Know When To Be Angry and When Not To

Know When To Be Angry and When Not To

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From the desk of Harsh Strongman
Subj: Don’t become a slave to your feelings


I recently got married and was flying from the honeymoon back to the city.

On the plane, there was a lady who was flying with her daughter. The lady had apparently pre-booked a fruit meal instead of the regular meal.

Unfortunately, on the flight – they were out of fruit meals on the flight and the lady went… insane.

She was pissed off at the air hostesses, at her daughter, and kept doing back and forth with the staff asking “where’s my meal huh?”.

This was a long flight and she spent most of it being mad at the staff and her daughter because she didn’t get to eat fruits.

The air hostesses kept apologizing and explaining the situation to her but she wouldn’t have any of it. She refused replacement meals from the available options and just refused to be consoled.

Imagine being pissed off for hours and hours because there wasn’t any fruit on a flight.

The lady made such a fuss over not getting food of her choice that the staff gave her some fruits from their own crew meals. When this happened the lady felt so humiliated by her own actions that she didn’t eat it.

It was hilarious to see someone get so upset for hours and hours (and ruin their own day) over fruit. At the same time I felt bad for the daughter who has to deal with her tantrums regularly.

Do Not Become A Slave To Your Emotions

Your emotions do not exist to be indulged in like a drug.

If you feel pissed off, it does not mean you need to act pissed off. If you feel angry, it does not mean you need to act angry.

A lot of people like this lady let themselves get swept away by the momentum of their emotions and make mountains out of molehills.

Once you let your emotions decide your actions – you will do things that are absurd for the situation and look like a clown to everyone around you. You will lose dignity, authority, and respect.

It is very easy to keep regurgitating your emotions over and over again and indulge in whatever you’re feeling, especially if you think you’ve been wronged. But you must remember that by replaying the scenario over and over again, you are making it a bigger deal than it is and it will make you react inappropriately.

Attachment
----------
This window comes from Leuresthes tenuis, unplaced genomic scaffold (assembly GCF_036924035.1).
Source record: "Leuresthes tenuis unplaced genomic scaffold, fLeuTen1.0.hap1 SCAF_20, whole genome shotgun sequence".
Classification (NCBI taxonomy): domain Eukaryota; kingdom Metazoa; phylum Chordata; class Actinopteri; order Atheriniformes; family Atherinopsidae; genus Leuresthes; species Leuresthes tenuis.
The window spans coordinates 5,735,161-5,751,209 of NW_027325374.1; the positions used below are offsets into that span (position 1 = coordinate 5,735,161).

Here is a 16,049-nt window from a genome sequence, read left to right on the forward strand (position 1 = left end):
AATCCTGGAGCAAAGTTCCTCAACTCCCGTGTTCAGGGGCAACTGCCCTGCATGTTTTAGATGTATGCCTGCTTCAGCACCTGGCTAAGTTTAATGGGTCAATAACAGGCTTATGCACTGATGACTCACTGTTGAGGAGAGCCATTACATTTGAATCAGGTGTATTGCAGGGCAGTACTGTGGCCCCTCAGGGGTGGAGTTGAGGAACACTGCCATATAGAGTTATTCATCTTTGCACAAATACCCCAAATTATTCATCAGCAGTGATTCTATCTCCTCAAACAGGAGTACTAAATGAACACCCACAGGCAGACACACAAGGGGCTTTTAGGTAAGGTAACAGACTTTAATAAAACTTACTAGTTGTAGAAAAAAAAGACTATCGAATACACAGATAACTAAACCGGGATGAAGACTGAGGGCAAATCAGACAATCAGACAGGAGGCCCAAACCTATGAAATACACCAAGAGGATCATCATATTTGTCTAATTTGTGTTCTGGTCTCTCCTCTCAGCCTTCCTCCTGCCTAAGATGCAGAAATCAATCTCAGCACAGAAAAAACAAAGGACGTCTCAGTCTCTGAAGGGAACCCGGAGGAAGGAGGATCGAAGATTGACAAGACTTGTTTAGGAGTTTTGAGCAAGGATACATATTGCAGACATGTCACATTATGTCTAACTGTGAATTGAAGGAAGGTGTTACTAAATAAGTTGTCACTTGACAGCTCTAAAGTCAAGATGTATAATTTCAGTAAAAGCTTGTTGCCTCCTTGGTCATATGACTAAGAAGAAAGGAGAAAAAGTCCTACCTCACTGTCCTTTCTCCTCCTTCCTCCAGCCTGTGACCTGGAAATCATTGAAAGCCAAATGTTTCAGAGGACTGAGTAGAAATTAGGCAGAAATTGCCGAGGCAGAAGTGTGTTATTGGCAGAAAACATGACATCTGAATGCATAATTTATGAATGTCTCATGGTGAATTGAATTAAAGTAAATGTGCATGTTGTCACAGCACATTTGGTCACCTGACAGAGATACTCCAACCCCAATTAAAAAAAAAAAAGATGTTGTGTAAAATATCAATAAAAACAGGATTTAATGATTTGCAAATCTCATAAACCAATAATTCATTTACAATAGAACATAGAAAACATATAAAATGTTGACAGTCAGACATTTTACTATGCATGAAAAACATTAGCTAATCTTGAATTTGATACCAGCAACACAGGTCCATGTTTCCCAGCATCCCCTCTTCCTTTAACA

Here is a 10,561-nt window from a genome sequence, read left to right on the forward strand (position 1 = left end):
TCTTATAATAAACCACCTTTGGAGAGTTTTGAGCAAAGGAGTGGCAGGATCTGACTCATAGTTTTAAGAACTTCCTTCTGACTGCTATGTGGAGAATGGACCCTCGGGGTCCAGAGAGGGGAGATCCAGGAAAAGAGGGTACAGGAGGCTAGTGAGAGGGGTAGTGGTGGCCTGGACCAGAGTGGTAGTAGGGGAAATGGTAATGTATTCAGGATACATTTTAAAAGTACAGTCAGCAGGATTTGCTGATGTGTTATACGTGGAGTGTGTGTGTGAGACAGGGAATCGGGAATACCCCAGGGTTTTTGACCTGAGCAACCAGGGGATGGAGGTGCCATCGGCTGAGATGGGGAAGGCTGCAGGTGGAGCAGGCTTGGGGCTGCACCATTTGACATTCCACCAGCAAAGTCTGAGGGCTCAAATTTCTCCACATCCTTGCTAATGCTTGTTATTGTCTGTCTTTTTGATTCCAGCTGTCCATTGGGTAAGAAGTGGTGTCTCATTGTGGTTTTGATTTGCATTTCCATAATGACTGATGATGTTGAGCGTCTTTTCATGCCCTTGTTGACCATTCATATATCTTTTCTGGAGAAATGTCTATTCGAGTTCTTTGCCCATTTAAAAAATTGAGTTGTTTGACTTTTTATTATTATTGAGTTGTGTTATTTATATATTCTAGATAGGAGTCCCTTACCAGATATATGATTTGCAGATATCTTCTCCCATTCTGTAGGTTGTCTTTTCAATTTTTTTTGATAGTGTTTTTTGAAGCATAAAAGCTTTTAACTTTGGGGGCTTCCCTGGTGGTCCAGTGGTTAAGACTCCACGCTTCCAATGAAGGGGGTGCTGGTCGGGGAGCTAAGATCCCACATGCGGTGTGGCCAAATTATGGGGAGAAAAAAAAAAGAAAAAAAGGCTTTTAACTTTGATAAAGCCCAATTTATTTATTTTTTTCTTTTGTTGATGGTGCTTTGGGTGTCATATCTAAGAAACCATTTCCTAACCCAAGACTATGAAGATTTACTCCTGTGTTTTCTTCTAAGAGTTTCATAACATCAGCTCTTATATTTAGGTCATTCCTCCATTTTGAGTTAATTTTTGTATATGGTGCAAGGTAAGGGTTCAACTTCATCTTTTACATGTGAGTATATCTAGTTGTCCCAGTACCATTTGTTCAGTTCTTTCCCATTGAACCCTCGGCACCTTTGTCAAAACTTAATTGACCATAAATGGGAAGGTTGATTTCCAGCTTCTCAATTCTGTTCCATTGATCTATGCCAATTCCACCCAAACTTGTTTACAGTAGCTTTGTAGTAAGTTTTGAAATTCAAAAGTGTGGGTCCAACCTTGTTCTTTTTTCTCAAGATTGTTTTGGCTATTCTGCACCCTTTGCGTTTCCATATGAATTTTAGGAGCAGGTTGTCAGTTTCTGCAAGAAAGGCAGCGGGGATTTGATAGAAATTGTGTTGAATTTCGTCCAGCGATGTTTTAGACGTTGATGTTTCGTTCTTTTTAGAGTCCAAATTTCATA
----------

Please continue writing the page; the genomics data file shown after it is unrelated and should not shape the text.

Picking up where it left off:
You must remember to stop yourself (yes it takes awareness) if you find yourself replaying an emotional scenario in your head over and over again to feel the emotion of the moment because your emotions are evolutionary guidance not a mandate to behave a certain way.

Humans evolved emotions to survive across the millennia. You see a dark dingy isolated cave and feel fear. You don’t enter and you don’t get eaten by whatever lives inside it. Pretty simple.

Your emotions are meant to serve you. You are not meant to serve your emotions like a slave.

Use Emotions to Serve You

What was this lady planning to achieve by becoming so upset over not getting her fruit meal?

Will her being mad somehow make a plate of fruit appear in the plane? No.

Will her being mad make anything better? No.

So what’s the point other than getting the nice feeling of being able to scream at some poor waitress who wasn’t even responsible for the problem? None.

You must understand that every time you show your emotions, it should have some use.

Always be aware of what you want. If showing your emotions (anger, etc.) help you get what you want, then feel free to use it. If not, you’re wasting your energy bro.

Positive and Negative Anger
(Know When To Be Angry and When Not To)

I was at a hotel and I’d ordered some food to my room. 1 hour goes by and there’s no food in the room yet. I call the manager and act pissed off. The manager goes to the kitchen and my food is there in 2 minutes. In this case, me being pissed off got me what I wanted.

Likewise, a kid is failing his exams – it is smart to act angry even if you’re not angry just to instill some fear in the kid and make him study harder.